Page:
Ultimately, the education/career decision is a very personal and difficult choice and relies on many specific factors. In other words, I can’t tell you what’s best for you in this situation without knowing more about your lives. You just have to weigh all the options and follow your hearts (sorry to sound trite, but it’s true). What I CAN offer, though, are some ideas for book-related jobs that you might not have already considered. To do this, I did some brainstorming, did some research, and also consulted the most informative resource of all: my Twitter/Facebook friends. Crowdsourcing, son!

Together, we came up with a massive list of bookish jobs, both conventional and unconventional. Some of these are rather tongue-in-cheek, some of these might require specific degrees and/or certifications, and some of these are probably not practical in any way at all. But it’s my hope that this might at least spark an idea in you, or maybe push you to do something you’ve been thinking of doing anyway. Good luck out there, Peter & (Hopefully Re-Heartened) Bookseller.

BOOK RIOT’S BIG LIST OF BOOKISH JOBS:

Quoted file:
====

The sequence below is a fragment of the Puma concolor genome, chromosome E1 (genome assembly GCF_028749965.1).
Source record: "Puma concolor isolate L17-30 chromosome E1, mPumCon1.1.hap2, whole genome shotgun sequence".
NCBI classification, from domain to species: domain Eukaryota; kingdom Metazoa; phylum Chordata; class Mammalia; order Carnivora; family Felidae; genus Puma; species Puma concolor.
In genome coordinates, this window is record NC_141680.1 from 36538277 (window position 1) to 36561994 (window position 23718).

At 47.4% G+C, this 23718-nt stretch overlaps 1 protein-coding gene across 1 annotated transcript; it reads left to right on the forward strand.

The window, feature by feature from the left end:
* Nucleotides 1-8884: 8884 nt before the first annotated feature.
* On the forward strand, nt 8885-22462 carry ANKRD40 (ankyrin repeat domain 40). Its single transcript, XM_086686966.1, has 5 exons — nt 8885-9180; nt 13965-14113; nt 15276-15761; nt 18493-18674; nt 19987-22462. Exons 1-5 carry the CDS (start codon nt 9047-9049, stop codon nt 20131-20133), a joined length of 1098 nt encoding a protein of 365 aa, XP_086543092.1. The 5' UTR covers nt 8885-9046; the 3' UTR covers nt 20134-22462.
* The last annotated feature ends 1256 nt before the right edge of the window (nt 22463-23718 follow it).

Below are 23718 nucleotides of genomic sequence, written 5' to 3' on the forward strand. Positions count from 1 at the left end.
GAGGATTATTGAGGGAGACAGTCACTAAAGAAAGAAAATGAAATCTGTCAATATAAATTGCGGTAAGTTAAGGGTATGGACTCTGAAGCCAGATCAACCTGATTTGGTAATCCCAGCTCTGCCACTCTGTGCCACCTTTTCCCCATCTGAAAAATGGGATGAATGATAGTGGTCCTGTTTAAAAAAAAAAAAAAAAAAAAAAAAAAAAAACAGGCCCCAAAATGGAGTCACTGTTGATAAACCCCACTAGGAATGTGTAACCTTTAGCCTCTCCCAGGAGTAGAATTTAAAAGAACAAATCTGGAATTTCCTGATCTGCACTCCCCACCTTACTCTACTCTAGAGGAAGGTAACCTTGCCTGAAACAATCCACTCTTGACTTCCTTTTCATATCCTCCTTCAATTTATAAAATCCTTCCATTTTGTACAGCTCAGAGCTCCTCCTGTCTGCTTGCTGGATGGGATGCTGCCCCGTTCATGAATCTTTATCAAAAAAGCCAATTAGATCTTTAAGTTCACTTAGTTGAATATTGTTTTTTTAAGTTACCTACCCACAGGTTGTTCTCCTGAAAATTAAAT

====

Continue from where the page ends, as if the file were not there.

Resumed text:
Antiquarian Book Repair Expert
Archivist
Audiobook Narrator
Critic
Bibliotherapist
Binder
Book Artist/Sculptor
Book Blogger
Book Content Site Editor/Contributor
Bookmark Creator/Seller
Book Scout
Book Sniffer
Book Store Worker
Book Fair Coordinator
Book Foundation Volunteer
Book Trailer Producer
Book Website Marketer
Cataloger
Conservator
Copyeditor
Copywriter
Cover blurb writer
Critic
Designer
Drone Operator (see Amazon)
eBook Conversion Specialist
Editor (acquiring or freelance)
Encyclopedia Salesman
Escort (Note: for author tours. Not the other kind.)
Events Manager
Fact Checker
Font Designer
Glue Maker
Ghostwriter
Graphic Designer
High School English Teacher
Illustrator
Layout Designer
Legal Counsel
Librarian (Academic, Public, etc.)
Library Clerk
Literary Agent
Literary Scout
Literacy Volunteer
Non-Fiction Indexer
Packager
Painter of Book Edges
Paper Marbler
Photographer
Plate Engraver
Print Buyer
Printer
Professor of Literature
Proofreader
Publicist/PR
Pulp Mill Worker
Rare Book Thief (not recommended)
Recipe Tester (for cookbooks)
Restorer
Reviewer
Romance Book Cover Model
Sales Rep for Publishers
School Librarian/Media Specialist
Screenplay Adaptors
Store Merchandisers
Talking Book & Braille Library Volunteer
Tour Guide (at an author house museum)
Translator
Typesetter
Used Books Seller
Writer

Readers, if you have more suggestions, feel free to leave them in the comments!

Have a question for the Book Nerd? Ask away in the form below! (To comment on this post, scroll down to the bottom of the page.)

Dear Book Nerd

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Archives:

Dear Book Nerd: “What’s the Best Pickup Line to Use on a Librarian?”

Dear Book Nerd: I Have an Arrest Record. Can I Get a Librarian Job?

Dear Book Nerd: My Girlfriend Never Read the Book I Gave Her

Dear Book Nerd: My Family Doesn’t Read